“‘… and after all that, no one bought any ice cream.’”
“Is that what Mr. Whimple said to you?”
Sandy sat at the kitchen table, kicked off her green flipflops, and put a neon pink straw into her protein shake. Her mother Janine wore a loose-fitting sundress and was eating some chips with veggie dip by the sink.
Sandy said, “Yeah, I felt bad. I went up to his truck just for a napkin once the parade was over, but he looked upset and talked to me about how his business would never be the same. I would’ve gotten something from him, but I wouldn’t’ve had enough calories left for the day.” Sandy sipped on her straw as she took out her phone and added her shake to her fitness app.
“Come on,” replied Janine, “do any of my girls know how to live a little? Everyone is obsessed with looking like a skeleton and poor Mr. Whimple’s not getting any business.”
“I just wanna be healthy.”
“You’re healthy enough,” replied Janine after she licked the salt off of her fingers and put the lid back on the veggie dip. “You know, Mr. Whimple has had his truck by the beach since I was fifteen. He just wants the kids to have a good time outside and have a nice snack to cool down with when they’re done. But soon he’s probably gonna have to shut down his business. Nobody gives anyone else a chance to do any nice things for another nowadays — everybody thinks they can live in their own little bubble and take care of themselves.”
Sandy was still messing around on her phone’s fitness app and said, “Mom, don’t be so dramatic. Whatever, it’s sad, but I think people would rather just buy their food at the store. It’s cheaper.”
Janine was putting away her snacks as she said, “That’s not the point. Where’s the community in that? Isn’t it nice to be around people and have someone help you that calls you by your name? And sincerely asks you how you’re doing? You kids complain when you have to go shopping, but shopping wasn’t a chore when I was your age — shopping was fun. You got to meet new people, make new friends, and catch up with the people you met last time.”
“I already have enough friends. And that’s creepy, I don’t want any guys at the store knowing my name.”
Janine said, “Oh please… say… you know what? Sandy, what are you and your sister doing tomorrow afternoon? Are any of your friends free?”
“We’re still deciding. Why?”
“If you help me out, your friends can come over after and use the pool and basement. And I’ll get you guys whatever food you want.”
Sandy looked up from her phone and said, “Wait. Really? Help with what?”
“I wanna do something nice for Mr. Whimple…”
On Friday afternoon it was particularly hot, and Mr. Whimple was steaming inside his ice cream truck. He often had to take off his glasses to wipe the sweat from the lenses.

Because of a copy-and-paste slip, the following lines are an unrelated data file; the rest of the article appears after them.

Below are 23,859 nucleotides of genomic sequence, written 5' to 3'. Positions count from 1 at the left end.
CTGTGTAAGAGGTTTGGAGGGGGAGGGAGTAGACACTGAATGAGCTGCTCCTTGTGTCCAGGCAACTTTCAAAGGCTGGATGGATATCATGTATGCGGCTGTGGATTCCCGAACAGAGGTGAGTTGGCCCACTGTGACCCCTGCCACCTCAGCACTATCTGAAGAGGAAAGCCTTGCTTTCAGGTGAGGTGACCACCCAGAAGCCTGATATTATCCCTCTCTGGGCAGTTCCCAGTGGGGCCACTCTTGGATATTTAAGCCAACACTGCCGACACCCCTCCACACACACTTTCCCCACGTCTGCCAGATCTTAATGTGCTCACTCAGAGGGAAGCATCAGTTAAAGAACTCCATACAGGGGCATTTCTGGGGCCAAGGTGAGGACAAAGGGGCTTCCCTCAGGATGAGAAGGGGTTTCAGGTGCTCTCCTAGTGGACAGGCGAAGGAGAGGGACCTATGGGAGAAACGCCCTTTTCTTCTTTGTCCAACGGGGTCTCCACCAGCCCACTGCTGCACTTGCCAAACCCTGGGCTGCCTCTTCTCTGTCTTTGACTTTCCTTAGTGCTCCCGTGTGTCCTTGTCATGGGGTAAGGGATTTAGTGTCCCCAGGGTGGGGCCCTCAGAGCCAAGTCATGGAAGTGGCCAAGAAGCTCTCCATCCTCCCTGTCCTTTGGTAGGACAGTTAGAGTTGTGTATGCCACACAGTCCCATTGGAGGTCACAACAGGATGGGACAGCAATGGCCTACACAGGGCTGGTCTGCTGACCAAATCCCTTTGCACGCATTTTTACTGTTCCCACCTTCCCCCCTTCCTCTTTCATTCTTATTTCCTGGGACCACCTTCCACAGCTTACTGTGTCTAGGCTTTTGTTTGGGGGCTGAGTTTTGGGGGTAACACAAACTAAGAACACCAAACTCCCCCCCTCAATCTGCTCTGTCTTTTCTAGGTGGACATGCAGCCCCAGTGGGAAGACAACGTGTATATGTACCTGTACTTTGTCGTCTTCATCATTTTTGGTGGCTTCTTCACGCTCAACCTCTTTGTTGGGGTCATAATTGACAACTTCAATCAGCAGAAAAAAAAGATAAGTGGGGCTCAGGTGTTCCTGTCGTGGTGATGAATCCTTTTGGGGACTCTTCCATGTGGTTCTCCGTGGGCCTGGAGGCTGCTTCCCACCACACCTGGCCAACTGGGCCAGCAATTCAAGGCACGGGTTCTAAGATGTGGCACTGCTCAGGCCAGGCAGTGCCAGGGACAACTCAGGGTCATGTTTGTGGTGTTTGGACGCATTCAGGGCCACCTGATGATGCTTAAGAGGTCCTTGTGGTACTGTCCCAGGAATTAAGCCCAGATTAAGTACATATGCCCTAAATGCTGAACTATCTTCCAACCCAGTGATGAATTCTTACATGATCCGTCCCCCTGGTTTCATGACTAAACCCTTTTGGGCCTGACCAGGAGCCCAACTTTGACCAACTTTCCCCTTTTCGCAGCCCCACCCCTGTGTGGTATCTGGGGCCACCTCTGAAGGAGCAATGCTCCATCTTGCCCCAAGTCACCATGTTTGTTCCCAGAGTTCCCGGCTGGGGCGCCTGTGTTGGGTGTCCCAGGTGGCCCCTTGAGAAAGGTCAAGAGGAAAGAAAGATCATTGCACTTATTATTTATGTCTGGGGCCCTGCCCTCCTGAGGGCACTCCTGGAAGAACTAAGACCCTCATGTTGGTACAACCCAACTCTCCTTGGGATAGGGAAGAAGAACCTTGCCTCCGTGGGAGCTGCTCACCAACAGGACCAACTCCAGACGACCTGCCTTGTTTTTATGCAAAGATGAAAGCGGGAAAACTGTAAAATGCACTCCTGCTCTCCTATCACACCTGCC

A long time ago, days like these would be the busiest for Mr. Whimple. He’d drive to the end of each road and a crowd of children would be waiting by the beach boardwalk, even before he rang his bell to let everyone know he was around. He loved learning the names of the children, hearing about their favorite movies, and listening to them talk about what they were doing that summer. Sometimes Mr. Whimple’s son helped and walked a cart along the beach, selling ice cream to the people resting underneath their umbrellas. And after a few busy hours, Mr. Whimple would meet his son at the last street in the late afternoon. Those were the good ol’ days.
But these days, Mr. Whimple could take care of business himself. He only stopped at every other street. Sometimes he didn’t bother ringing his bell at all. It was hard to see him frown behind his bushy, black mustache.
It was three o’clock, and Mr. Whimple sighed as he turned off the chiming music in his truck two hours earlier than he normally did. He listened to the waves of the ocean, which used to be difficult to hear past the cheers of the children and their parents talking and laughing on the beach. He also heard seagulls squawking about the bits of food they found in the trashcans. A plane flew over the ocean and advertised a good place to eat by the shore.
Mr. Whimple sat in the driver’s seat and started the engine. While looking out of the window, he said under his breath, “It’s a different world now…” He got up and went to the back of the truck to break down and wrap up everything for the day.
As he was locking up the freezers, Mr. Whimple heard the sounds of musical chimes and people clapping to a song approach. He stopped what he was doing and reopened the side window of his truck. It was hard to see him smile behind his bushy, black mustache.
Mr. Whimple saw a crowd of fifteen, maybe twenty, people cheering, clapping, and walking towards his ice cream truck. In front of them, Janine and her daughters were holding a huge banner that said Thanks for all of the ice cream, Mr. Whimple! A blonde guy in the back of the crowd was holding up a radio which played music of an ice cream truck with a dance beat behind it.
“Mr. Whimple,” yelled Janine, “come out here and dance!”
A circle formed in the middle of the crowd and everyone started boogying with Mr. Whimple. Everyone started chanting “Whim-ple! Whim-ple! Whim-ple!” and shouted something nice into the ice cream man’s ears.
“We love you, Mr. Whimple!”
“Here’s to another forty years!”
“No one’s sweeter than Mr. Whimple!”
When the song ended, everyone was laughing, smiling, and clapping. A surf-rock song started on the boombox and Mr. Whimple went back into his truck. As he began to unlock his ice cream coolers, Mr. Whimple wiped a little tear from his eye and smiled as he heard someone outside shout, “It’s time to party!”
When he looked out the window, the music faded away as the crowd shuffled down the street.
“After all that, no one bought any ice cream…”
Mr. Whimple had a big surprise that day. His landlord was fed up with him being late on his rent all of the time, so when he got back to his place, Mr. Whimple found out he was evicted from his apartment.